What Does Liabilities Mean? Accounting Definition & Examples

Liabilities are one of the key categories of accounting transactions that get rolled up into accounts. We will break it down and make liabilities simple to understand by the end of it. If you have no previous knowledge of accounting, don’t worry and let’s get up to speed on liabilities.

What Are Liabilities in Accounting?

When trying to understand liabilities in accounting, it helps to start with a definition. In its simplest form, liabilities are what you owe to other individuals, businesses or companies. The key is what you owe.

Liabilities can also be seen as borrowings that need to be settled over time. We’ll leave it at that for now as some examples certainly help.

Why Are Liabilities Important in Accounting?

Liabilities are the way in accounting to track what is owed. It is an essential piece in the accounting equation to offset assets. Just as accounting has assets and equity, it needs liabilities. You’ll find liabilities on the balance sheet.

Liabilities can be used to buy things that can be paid for in the future but are an obligation to pay.

Are Liabilities a Bad Thing?

Accounting liabilities aren’t a bad thing. In fact, at times, they can be a good thing if used correctly. While a company shouldn’t overextend with liabilities since they will owe to other parties, they should use liabilities to finance expansion and growth. 

Learn More:
Accounting Debits vs Credits: What is the Difference?

What Are Some Examples of Liabilities?

The most helpful thing to do is to look at some examples of accounts that are liabilities. It will begin to make a lot more sense.

Accounts Payable:  Probably the most common liability account, accounts payable can represent liabilities for a various set of sub-accounts like inventory, office expenses or other miscellaneous items.

Interest Payable: This liability represents interest to pay for financing like interest on debt.

Dividends Payable: If you are a small business, you may not have dividends payable but this is when a company owes dividends to shareholders after they declared a dividend.

Wages Payable: Wages payable increase as employees have earned their wages but have not earned them yet. It is parked in the liabilities account, to account for them.

Unearned Revenues: A company is paid in advance for a service or good that they will deliver in the future.

Types of Liabilities ( Current vs. Non-Current Liabilities)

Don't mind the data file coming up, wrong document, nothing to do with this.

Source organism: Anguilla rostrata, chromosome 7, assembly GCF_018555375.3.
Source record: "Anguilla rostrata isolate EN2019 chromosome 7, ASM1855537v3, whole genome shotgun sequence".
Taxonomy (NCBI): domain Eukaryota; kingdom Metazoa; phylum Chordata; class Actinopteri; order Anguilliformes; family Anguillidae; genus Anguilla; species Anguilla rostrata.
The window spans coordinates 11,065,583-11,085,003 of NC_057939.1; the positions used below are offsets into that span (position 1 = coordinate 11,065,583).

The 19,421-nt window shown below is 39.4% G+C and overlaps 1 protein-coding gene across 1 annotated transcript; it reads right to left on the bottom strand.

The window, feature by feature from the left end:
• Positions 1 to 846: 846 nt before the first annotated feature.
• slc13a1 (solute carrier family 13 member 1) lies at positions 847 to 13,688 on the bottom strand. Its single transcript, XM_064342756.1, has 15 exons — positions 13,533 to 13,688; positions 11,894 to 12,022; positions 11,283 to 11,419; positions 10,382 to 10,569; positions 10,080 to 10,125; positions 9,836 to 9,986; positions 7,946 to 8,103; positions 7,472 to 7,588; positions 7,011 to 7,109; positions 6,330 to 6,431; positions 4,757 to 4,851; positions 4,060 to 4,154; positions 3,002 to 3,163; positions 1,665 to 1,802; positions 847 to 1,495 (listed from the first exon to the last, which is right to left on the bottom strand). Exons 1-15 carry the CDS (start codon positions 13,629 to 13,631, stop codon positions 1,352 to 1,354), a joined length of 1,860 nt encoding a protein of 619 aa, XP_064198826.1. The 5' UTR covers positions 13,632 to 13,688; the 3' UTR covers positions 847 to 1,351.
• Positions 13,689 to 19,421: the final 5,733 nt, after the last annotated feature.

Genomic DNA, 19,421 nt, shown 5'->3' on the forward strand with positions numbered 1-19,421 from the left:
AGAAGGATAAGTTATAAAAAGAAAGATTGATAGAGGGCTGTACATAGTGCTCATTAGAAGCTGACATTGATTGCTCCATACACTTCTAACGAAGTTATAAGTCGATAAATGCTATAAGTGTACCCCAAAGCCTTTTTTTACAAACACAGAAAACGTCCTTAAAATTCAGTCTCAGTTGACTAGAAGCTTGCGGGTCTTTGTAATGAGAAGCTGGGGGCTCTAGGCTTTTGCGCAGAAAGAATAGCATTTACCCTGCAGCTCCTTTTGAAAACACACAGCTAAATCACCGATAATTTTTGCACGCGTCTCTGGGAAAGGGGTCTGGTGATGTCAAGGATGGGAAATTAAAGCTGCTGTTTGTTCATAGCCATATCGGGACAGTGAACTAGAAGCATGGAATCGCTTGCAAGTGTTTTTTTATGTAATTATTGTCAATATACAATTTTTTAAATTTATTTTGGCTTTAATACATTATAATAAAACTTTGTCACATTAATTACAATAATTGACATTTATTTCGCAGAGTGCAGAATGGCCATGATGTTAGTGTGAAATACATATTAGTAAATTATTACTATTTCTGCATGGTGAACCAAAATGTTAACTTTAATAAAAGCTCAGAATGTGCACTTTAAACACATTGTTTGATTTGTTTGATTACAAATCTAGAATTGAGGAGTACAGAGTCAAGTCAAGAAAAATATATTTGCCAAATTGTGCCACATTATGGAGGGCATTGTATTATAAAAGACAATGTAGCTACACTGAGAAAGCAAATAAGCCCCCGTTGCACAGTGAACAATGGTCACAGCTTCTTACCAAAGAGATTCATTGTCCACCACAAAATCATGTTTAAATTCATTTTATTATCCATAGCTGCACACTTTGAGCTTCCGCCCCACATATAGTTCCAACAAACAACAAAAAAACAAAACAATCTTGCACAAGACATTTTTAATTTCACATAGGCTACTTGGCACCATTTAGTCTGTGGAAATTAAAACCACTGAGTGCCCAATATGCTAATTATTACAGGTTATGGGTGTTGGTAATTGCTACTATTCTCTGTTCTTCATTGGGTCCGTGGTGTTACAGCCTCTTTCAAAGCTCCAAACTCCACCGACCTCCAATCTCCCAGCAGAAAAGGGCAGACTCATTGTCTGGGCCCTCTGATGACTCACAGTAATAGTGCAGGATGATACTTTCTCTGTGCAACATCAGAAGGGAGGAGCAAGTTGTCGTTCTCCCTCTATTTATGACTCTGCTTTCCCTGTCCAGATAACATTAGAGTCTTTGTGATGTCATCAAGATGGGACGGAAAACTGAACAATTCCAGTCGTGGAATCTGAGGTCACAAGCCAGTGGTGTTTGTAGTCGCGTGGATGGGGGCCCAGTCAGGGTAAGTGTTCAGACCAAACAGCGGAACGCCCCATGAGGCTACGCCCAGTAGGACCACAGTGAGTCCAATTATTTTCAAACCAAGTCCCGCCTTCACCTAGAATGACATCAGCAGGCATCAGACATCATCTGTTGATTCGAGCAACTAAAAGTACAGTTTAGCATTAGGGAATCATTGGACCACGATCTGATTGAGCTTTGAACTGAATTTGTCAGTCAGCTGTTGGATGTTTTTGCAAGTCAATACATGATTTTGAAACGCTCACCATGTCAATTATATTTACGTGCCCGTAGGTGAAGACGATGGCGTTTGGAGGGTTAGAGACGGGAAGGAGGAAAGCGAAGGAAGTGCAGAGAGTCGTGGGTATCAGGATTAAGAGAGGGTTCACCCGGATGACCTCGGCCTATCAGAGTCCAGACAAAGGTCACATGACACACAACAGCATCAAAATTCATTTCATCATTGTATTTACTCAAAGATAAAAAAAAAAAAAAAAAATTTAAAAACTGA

accounts payable liability

There are two types of liabilities in regard to duration. Current liabilities are liabilities that are expected to be paid in 12 months or less. This would be accounts payable, wages payable, dividends payable ect.

Non-current liabilities are when you owe money or have an accounting obligation over 12 months. This could be long-term debt on an equipment purchase, a mortgage payable or vehicle payments.

The portion of a non-current liability that is due within one year is shown with the current liabilities on the balance sheet.

How Are Liabilities Different Than Expenses

Liabilities are what you owe while expenses are the cost paid.

This means liabilities will show up on the balance sheet with assets and liabilities. Expenses show up on the income statement with revenue. You’ll never see liabilities on the income statement and expenses will never be on the balance sheet.

Expenses can be seen as the cost to do business whereas liabilities are the cost a company owes.

Learn More:
What is Accrual Based Accounting? (Accrual Basis Explained)

A Recap on Accounting Liabilities: Key Takeaways

Liabilities are a basic accounting term that shouldn’t be too difficult to understand once you get more familiar with them. Here’s what we covered:

  • Liabilities represent what is owed to a business or individual i.e. an obligation to pay.
  • They are shown on the balance sheet.
  • Liabilities are categorized as current or non-current.
  • Current liabilities are due in less than 12 months.
  • Non-current liabilities are liabilities that are due in more than 12 months.

Final Thoughts on What Liabilities Mean in Accounting

At this stage, you should have a basic understanding of liabilities. From the definition of liabilities to the examples of a few accounts, you should have a clearer picture of what liability means in accounting. Once you have a solid understanding of assets, liabilities and equities, you’ll be ready for more detailed beginner accounting concepts. If you are still getting stuck, be sure to leave a comment below!

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